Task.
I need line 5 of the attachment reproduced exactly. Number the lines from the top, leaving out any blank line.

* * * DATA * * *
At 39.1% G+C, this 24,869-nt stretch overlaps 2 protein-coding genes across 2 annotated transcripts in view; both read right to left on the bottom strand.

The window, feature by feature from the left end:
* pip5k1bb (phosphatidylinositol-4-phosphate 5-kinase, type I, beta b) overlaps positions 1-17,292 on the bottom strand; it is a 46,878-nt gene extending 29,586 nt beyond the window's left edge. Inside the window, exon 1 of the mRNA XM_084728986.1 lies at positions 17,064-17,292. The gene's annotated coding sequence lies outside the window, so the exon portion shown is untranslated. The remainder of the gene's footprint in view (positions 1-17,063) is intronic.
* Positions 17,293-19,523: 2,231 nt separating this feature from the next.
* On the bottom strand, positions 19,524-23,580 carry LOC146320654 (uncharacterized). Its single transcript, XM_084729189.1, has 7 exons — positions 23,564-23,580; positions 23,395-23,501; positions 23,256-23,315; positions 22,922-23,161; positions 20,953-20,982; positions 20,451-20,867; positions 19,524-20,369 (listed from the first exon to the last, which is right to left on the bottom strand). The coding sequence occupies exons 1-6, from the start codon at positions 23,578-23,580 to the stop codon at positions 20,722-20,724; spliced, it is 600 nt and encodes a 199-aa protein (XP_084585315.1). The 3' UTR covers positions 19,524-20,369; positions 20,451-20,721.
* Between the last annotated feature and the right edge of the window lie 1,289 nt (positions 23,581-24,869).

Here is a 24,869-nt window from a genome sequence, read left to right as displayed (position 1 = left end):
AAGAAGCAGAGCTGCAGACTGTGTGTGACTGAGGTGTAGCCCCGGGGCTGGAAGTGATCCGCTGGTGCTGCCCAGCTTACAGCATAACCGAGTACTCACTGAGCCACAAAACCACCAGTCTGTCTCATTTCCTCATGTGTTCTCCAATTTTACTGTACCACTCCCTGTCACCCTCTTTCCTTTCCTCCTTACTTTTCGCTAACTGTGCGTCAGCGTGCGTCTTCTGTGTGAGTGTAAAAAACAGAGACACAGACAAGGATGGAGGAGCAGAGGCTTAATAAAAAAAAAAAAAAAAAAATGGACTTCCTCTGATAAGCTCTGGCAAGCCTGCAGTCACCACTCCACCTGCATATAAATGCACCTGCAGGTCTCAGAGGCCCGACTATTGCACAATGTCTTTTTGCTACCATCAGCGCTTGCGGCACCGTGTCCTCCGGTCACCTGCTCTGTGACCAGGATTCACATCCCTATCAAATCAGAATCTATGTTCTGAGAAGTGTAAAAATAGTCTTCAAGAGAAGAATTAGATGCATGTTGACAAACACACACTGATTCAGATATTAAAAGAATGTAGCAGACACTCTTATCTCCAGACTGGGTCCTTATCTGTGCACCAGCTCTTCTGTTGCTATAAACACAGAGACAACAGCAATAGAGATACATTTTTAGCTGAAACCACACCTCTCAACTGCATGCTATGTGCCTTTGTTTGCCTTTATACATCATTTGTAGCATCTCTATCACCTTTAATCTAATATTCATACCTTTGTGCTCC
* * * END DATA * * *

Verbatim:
* On the bottom strand, positions 19,524-23,580 carry LOC146320654 (uncharacterized). Its single transcript, XM_084729189.1, has 7 exons — positions 23,564-23,580; positions 23,395-23,501; positions 23,256-23,315; positions 22,922-23,161; positions 20,953-20,982; positions 20,451-20,867; positions 19,524-20,369 (listed from the first exon to the last, which is right to left on the bottom strand). The coding sequence occupies exons 1-6, from the start codon at positions 23,578-23,580 to the stop codon at positions 20,722-20,724; spliced, it is 600 nt and encodes a 199-aa protein (XP_084585315.1). The 3' UTR covers positions 19,524-20,369; positions 20,451-20,721.